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49Voices from the Mine: Artisanal Mining and Resource Governance in Sierra LeoneBy Roy MaconachieAlthough large-scale, capital-intensive mining projects have long captured the imaginations of governments, policy makers and development professionals, artisanal and small-scale mining (ASM)—low-tech, labor-intensive mineral extraction and processing—provides employment for tens of millions of individuals across the globe. Recent scholarship on ASM has increasingly recognized how the sector has the potential to safeguard livelihoods, alleviate poverty, and drive rural development at the local level. If effectively managed, a supported ASM sector could play an important role in contributing to almost all of the UN Sustainable Development Goals (SDGs) in resource-rich developing countries.Since the 1930s, Sierra Leone’s artisanal diamond mining sector has played an important role in shaping both economy and society. Diamond mining is Sierra Leone’s most lucrative export industry, with annual production of up to $US 250 million. The accessibility of alluvial diamond deposits and low barriers to entry for artisanal miners have always been a magnet for migrant “strangers” to Kono District, most notably young, single, uneducated, unemployed men seeking to make their fortunes. More recently, however, with global gold prices soaring to unprecedented levels, tens of thousands of miners have also been driven to the country’s vast gold deposits. Although the artisanal mining sector is a vital livelihood activity in an employment constrained economy, the benets often come at a cost. The informal and unregulated nature of artisanal mining has meant that many gold and diamond diggers have become adversely incorporated into exploitative relationships with buyers and middlemen, becoming trapped in cycles of poverty and indebtedness. More broadly, in West Africa’s Mano River Union region, the illicit trans-border trade of high value resources, such as diamonds and gold, has been implicated in regional instability in Sierra Leone, Liberia, Guinea, and Côte d’Ivoire. Since September 11, 2001, it has also become evident that the illicit trade in “lootable” resources can provide an effective vehicle for international money laundering and organized crime, and a potential source of funding for terrorist groups. Due to poor governance and widespread corruption, only a fraction of the region’s resource wealth returns to the areas where mining takes place. While international traders reap vast rewards, for those in the mining pits, poverty and hardship remain.The highly unequal relationship between gold and diamond diggers and their nancial supporters has been the focus of much international attention, with many commentators voicing concern for the detrimental social impacts of artisanal mining, likening it to a system of debt bondage and a contemporary form of slavery. While minimal effort has yet been made to develop the intervention models needed to address the exploitation associated with the sector, or to “empower” unregistered miners and their families at the bottom of the supply chain, it has been argued that the formalization of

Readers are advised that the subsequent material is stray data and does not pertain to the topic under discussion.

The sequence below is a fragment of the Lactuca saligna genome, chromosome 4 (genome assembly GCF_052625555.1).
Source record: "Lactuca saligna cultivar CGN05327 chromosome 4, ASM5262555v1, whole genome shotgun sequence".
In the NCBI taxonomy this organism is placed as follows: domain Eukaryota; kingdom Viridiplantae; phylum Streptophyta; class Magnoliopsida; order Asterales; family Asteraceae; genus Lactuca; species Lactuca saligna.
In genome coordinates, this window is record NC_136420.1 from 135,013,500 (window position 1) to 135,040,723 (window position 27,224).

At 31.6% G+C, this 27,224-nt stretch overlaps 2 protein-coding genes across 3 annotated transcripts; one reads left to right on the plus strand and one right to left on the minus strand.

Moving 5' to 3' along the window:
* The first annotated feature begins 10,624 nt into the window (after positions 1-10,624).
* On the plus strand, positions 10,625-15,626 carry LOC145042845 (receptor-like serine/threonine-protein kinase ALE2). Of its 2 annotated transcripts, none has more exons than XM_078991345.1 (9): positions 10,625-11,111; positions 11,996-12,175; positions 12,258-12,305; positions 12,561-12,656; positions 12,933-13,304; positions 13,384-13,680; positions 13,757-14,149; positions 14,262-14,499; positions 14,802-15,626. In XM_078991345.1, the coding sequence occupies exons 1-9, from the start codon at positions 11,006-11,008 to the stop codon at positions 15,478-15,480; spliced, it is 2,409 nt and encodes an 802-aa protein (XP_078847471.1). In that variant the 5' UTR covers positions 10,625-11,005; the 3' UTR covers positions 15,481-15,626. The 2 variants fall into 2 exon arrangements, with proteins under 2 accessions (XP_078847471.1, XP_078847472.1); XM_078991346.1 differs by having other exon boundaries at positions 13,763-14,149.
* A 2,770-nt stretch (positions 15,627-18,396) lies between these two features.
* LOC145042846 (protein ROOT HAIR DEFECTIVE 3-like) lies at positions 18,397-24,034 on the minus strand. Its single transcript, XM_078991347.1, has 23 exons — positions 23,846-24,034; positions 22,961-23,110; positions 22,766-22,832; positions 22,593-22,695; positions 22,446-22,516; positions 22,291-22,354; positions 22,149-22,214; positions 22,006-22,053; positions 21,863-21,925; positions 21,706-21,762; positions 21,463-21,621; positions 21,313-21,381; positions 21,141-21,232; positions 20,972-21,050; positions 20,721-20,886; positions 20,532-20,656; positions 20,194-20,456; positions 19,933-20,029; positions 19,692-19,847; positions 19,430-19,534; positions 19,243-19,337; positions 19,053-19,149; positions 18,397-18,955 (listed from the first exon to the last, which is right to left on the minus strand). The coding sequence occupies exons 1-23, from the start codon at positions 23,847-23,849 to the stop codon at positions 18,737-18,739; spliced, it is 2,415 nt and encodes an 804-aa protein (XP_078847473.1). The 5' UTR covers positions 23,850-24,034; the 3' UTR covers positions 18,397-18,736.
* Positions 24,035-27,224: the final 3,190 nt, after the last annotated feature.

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50 CENTERPOINT NOWSierra Leone’s artisanal gold mining activities, most of which take place in the country’s burgeoning informal economy, are dominated by women. Although returns are small, the sector’s operations can be a steadier and more reliable source of income than diamond mining.